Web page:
Though recreational and medicinal marijuana is starting to become legal in many states across the country, Virginia still considers possession of marijuana a crime. Since marijuana is becoming increasingly more legal, many people may think a marijuana possession charge will just be a slap on the wrist and have no adverse legal or collateral consequences. However, this is not true in Virginia. A marijuana possession charge may result in jail time, fines and loss of driving privileges. At Kassabian & Kassabian, P.L.C., we believe a possession of marijuana charge should not ruin your future, take away your driving privileges and label you as a criminal forever. We will fight to ensure your rights, freedom and future are protected.
What is a Possession of Marijuana Charge?
According to Virginia Code Section 18.2-250.1. you will be convicted of possession of marijuana if it is proved beyond a reasonable doubt that you possessed marijuana knowingly and intentionally.
The concept of intent is important for possession of marijuana charges. If your criminal defense attorney can establish that you did not know you were in possession of marijuana, you may have a valid defense to the charge. Penalties may increase if you are found guilty of intent to sell or distribute marijuana, if you were on school property or within a certain distance of school property. It is very important to employ the services of an experienced criminal defense attorney. The attorneys at Kassabian & Kassabian, P.L.C., are extremely experienced handling possession of marijuana charges, and are committed to resolve your case favorably.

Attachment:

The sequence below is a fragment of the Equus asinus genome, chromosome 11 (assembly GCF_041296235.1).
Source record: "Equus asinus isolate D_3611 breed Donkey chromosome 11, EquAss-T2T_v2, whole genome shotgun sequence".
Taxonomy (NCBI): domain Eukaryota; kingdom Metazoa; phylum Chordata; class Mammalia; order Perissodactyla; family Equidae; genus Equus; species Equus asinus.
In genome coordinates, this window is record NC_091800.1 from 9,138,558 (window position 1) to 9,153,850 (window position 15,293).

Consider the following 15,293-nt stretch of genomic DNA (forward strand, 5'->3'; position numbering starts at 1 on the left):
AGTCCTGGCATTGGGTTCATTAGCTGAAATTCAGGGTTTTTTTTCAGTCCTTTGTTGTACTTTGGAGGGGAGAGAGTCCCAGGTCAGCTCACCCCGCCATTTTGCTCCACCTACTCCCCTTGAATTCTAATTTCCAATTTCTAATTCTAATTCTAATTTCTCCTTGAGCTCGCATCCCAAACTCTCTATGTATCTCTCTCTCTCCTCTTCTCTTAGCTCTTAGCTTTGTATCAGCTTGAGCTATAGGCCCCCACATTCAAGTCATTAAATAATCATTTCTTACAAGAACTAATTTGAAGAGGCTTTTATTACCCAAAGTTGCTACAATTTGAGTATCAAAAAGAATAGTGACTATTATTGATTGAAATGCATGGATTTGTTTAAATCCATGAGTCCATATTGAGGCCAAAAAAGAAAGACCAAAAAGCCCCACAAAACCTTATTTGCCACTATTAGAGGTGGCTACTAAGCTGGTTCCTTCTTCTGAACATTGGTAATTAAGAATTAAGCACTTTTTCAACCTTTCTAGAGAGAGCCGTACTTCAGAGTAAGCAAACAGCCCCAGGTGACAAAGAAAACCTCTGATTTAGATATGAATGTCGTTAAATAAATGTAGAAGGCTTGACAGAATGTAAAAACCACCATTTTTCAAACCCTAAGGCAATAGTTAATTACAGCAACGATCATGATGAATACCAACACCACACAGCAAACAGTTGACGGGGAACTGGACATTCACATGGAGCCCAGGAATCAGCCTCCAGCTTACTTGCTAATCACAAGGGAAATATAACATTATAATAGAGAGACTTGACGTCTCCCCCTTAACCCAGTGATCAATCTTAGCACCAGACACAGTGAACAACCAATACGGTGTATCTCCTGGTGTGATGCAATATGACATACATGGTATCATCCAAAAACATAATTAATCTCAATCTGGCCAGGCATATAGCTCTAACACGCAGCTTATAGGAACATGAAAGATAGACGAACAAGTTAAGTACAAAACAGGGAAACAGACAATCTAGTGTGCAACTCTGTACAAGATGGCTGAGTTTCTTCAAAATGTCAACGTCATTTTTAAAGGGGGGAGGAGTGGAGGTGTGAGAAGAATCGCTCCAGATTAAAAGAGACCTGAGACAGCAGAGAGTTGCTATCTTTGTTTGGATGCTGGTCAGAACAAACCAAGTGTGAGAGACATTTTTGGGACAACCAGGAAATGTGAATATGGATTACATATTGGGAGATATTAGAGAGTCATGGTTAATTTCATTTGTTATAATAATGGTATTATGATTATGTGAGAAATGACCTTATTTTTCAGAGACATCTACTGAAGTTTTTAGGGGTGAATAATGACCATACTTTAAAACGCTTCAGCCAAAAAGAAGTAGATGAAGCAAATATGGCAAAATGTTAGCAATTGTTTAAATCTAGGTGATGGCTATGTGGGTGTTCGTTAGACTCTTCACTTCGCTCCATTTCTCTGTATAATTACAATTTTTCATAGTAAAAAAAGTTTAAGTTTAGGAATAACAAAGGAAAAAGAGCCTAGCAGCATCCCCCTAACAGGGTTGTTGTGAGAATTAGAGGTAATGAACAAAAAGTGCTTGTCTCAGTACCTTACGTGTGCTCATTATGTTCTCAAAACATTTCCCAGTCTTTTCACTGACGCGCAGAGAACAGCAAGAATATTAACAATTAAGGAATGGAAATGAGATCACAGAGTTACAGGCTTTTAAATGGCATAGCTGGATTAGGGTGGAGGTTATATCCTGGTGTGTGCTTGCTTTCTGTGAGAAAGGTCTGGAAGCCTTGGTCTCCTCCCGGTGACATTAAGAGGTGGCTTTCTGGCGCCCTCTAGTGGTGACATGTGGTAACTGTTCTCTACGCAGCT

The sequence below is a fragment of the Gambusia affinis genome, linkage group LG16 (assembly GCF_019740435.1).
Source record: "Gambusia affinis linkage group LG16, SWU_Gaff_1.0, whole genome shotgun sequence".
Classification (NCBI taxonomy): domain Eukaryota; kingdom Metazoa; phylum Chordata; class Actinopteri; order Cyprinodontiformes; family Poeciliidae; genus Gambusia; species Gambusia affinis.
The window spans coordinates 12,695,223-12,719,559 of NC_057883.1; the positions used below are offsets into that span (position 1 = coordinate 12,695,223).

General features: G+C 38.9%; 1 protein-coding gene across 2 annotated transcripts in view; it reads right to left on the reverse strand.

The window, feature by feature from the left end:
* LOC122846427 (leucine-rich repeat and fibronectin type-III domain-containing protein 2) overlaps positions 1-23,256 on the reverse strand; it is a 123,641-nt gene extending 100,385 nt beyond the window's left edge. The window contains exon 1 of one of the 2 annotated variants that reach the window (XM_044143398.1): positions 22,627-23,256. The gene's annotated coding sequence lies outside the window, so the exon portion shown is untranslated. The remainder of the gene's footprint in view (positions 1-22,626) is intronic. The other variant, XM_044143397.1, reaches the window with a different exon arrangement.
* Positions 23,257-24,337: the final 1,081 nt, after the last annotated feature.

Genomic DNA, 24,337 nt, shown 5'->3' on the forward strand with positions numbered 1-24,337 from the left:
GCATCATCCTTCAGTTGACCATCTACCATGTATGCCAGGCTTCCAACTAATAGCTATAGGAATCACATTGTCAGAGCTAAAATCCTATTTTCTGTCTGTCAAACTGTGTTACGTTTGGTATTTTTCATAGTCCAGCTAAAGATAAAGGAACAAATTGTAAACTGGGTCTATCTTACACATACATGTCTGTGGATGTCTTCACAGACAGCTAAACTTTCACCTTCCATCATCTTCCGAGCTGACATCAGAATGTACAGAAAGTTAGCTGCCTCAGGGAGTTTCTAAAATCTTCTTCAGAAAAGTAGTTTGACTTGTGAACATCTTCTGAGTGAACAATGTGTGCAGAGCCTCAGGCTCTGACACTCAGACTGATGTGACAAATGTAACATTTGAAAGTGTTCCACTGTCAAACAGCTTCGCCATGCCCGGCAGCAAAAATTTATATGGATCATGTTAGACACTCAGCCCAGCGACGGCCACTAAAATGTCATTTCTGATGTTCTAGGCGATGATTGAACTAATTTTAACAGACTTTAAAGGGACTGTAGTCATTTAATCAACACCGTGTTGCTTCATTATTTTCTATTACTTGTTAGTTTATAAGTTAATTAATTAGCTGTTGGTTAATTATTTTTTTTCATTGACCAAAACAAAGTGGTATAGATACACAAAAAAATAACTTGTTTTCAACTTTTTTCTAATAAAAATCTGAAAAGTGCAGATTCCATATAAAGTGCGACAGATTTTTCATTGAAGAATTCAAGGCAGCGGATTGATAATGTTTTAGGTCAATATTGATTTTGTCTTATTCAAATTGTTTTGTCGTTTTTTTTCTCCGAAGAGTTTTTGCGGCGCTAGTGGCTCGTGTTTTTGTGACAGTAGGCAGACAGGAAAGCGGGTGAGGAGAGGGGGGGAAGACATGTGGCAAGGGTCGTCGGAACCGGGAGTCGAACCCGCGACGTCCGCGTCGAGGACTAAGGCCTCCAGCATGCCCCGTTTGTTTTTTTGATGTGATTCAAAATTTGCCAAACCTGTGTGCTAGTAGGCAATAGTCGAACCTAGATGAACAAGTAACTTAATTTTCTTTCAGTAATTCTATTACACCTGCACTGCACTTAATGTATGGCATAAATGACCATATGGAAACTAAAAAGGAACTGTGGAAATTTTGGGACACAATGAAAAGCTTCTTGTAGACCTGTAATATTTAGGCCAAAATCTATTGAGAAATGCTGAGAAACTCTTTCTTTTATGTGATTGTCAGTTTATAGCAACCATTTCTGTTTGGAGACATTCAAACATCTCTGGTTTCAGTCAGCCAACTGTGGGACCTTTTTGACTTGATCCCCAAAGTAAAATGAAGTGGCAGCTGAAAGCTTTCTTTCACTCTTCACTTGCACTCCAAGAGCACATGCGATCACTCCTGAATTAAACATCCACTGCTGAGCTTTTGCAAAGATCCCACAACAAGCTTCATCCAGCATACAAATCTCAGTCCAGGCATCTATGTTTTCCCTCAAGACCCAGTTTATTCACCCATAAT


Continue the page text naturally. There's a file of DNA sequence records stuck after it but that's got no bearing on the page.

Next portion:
What Are the Penalties for a Possession of Marijuana Charge?
If it is your first offense, you will be charged with an unclassified misdemeanor, that can bring penalties of up to 30 days in jail, and/or up to a $500 in fines, and a 6-month driver's license suspension. A second offense of marijuana possession is considered a Class 1 misdemeanor, punishable by up to 12 months in jail and/or a fine of up to $2,500, and a 6-month driver's license suspension.
Besides jail time and fines, a marijuana conviction can have an adverse impact on other areas of your life, to include college applications, obtaining or maintaining security clearances, obtaining a government job, lease applications or immigration consequences.
Virginia's First Offender Program
Virginia courts are less harsh on first time offenders and offer a first offender program. According to Virginia Code Section 18.2-251, first-time marijuana possession offenders may be placed on probation instead of being convicted of a possession of marijuana crime. In this program, an individual will likely be required to enroll in drug educational programs, complete 24 hours of community service, and submit to drug testing, possible 6-months suspension of your driver's license or ability to operate a motor vehicle in Virginia and payment of court programs and court costs. Individuals who successfully complete the 18.2-251 deferred finding requirements will have the charge dismissed. It is important to recognize that even though the possession of marijuana charge may be dismissed pursuant to this deferred finding, you will not be entitled to an expungement of the police and court records of the possession of marijuana charge, which will appear on your criminal record forever.